Get a Handle on Third-Party Data Privacy Risks

The Data Privacy and Third-Party Risk Management Best Practices Guide shares a prescriptive approach to evaluating data privacy controls and risks at every stage of the vendor lifecycle.

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Types of Third-Party Data Privacy Risks

Large companies deploy advanced technologies to safeguard their systems, networks, and data, making it challenging for cyber criminals to breach them via conventional channels. However, these companies must not grow complacent; malicious actors persistently seek alternative entry points. Instead of relinquishing attempts to access valuable data, cybercriminals target smaller entities—third, fourth, and Nth-party business partners.

These smaller businesses, enjoying connections and access to coveted data, become potential gateways if breached. Alarmingly, almost half of all cyberattacks target smaller businesses. As global companies and economies digitize and integrate services and data, the stakes and likelihood of breaches escalate.

The absence of a comprehensive view across the extensive network of organizations in your vendor and supplier ecosystem hinders understanding data flow, its fate, and the level of protection it receives. Consequently, it's not surprising that an increasing number of high-profile data breaches occur through third-party vulnerabilities.

Increasing Pressure for Extended Data Privacy Compliance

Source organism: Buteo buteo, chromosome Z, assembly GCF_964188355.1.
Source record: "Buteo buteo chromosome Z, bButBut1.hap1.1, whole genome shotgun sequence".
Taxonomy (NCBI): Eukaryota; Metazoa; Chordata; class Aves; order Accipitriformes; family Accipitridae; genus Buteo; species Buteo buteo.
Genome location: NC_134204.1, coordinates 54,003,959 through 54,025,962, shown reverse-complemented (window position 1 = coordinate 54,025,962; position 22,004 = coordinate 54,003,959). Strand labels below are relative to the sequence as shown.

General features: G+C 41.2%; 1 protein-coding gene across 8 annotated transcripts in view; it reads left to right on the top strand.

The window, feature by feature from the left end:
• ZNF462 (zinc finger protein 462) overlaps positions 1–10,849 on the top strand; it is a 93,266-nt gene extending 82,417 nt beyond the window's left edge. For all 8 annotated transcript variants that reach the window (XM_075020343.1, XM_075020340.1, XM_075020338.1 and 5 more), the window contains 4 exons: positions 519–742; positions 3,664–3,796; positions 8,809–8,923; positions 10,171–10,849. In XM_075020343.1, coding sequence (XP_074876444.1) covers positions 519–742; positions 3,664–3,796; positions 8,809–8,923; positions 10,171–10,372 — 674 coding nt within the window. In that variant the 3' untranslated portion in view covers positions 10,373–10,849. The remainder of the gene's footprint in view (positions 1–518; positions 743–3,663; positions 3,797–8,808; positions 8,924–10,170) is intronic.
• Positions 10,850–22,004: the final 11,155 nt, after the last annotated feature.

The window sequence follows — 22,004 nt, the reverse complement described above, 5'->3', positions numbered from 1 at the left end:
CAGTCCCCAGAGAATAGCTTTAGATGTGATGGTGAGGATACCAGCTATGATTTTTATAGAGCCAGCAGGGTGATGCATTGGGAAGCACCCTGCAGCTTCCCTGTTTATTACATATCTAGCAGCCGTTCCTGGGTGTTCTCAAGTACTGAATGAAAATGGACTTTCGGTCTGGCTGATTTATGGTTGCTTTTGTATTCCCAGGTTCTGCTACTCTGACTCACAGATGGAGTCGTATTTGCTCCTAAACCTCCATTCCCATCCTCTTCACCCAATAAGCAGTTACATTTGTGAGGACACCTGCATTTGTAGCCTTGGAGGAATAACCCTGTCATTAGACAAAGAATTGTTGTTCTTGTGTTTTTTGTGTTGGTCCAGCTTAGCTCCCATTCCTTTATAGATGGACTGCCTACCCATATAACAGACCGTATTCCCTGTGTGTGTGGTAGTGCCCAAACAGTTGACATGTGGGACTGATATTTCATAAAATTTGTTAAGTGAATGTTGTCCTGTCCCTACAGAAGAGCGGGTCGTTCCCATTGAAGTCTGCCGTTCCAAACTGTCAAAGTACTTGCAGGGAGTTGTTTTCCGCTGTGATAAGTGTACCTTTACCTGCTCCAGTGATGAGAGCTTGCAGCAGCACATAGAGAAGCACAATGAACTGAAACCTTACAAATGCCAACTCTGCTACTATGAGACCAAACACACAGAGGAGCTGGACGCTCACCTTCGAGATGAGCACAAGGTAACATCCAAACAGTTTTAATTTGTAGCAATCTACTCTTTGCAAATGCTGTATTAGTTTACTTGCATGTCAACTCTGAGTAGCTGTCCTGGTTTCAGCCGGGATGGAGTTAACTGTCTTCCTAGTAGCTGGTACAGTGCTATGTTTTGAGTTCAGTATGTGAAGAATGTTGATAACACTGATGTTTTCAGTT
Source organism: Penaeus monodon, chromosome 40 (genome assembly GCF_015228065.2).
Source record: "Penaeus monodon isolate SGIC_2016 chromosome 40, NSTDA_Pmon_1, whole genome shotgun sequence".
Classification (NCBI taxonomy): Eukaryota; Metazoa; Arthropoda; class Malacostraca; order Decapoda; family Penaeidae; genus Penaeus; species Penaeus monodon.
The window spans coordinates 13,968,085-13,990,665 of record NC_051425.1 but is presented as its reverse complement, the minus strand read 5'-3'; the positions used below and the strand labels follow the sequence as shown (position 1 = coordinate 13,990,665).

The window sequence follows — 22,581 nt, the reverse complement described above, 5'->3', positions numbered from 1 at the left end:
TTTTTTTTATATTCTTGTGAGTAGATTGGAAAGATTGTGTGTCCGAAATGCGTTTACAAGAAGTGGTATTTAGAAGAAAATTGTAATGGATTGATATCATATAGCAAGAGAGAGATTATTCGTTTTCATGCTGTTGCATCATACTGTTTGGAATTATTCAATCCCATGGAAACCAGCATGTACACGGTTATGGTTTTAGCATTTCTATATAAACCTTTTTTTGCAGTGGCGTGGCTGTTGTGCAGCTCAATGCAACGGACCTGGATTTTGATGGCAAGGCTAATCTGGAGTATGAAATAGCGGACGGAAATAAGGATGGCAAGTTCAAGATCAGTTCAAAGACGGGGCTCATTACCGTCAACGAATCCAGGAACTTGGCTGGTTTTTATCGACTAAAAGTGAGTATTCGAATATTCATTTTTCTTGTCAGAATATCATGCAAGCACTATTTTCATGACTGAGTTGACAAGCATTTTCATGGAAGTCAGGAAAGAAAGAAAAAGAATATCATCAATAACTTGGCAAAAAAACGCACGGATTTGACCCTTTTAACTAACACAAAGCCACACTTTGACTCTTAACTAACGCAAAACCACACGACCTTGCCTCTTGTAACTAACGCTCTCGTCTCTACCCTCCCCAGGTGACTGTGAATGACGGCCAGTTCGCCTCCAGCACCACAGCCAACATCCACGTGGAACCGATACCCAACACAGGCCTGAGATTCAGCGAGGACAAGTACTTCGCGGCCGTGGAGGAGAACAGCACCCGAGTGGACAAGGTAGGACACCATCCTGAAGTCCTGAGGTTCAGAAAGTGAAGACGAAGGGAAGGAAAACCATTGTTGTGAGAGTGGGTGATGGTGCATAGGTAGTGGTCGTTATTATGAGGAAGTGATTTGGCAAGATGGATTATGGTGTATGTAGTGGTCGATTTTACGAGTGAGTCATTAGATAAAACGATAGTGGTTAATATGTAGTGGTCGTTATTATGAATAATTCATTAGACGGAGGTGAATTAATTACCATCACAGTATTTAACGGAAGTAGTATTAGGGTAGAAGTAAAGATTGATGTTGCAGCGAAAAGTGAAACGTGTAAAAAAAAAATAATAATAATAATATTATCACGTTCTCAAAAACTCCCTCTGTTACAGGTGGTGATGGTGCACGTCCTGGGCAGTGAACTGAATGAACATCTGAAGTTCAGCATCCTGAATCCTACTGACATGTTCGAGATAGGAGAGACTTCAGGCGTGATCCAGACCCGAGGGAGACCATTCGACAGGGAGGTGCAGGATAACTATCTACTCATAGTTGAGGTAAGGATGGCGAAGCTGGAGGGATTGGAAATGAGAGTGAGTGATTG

In an era where data breaches are often traced back to third-party vulnerabilities, adopting robust third-party risk management practices is necessary and strategic. The entity collecting data is responsible for securing it, as emphasized by an increasing number of regulations. Organizations must ensure their vendors and partners adhere to robust data protection governance and controls, extending these requirements to their third-party partners.

5 Best Practices for Managing Third-Party Data Protection Risks

If third-party data risk management were simple, then everyone would be doing it. Yet, many organizations know they haven’t implemented everything their companies need to monitor and manage third-party security risks. The situation may be worse for specific risks such as data privacy. As with cybersecurity, companies often fall short because they haven’t taken care of the basics.

Here are the best practices we recommend:

1. Establish Accountability

Clarity in third-party data risk management accountability is crucial. A Forrester Research study revealed that even companies attentive to vendor and supplier risks often lack robust TPRM governance or accountability. The absence of a designated party overseeing third-party risks can result in weak controls or a complete lack thereof. Consider forming a cross-functional data protection team that includes legal, IT security, internal audit, and vendor management representatives to promote accountability, policy definition, and data protection commitment.

2. Align with a Framework

Regulations specify what needs to be done, but not necessarily how to do it. This complexity intensifies when dealing with numerous vendors across diverse locations, each governed by its own set of laws. Adopting a suitable Third-Party Risk Management (TPRM) framework tailored to your industry and requirements guides the process with established best practices. This ensures compliance with laws while maintaining data security. Frameworks like the Shared Assessments TPRM Framework, NIST 800-161, NIST CSF v.2.0 Draft, ISO 27001, and ISO 27036 offer comprehensive guidance.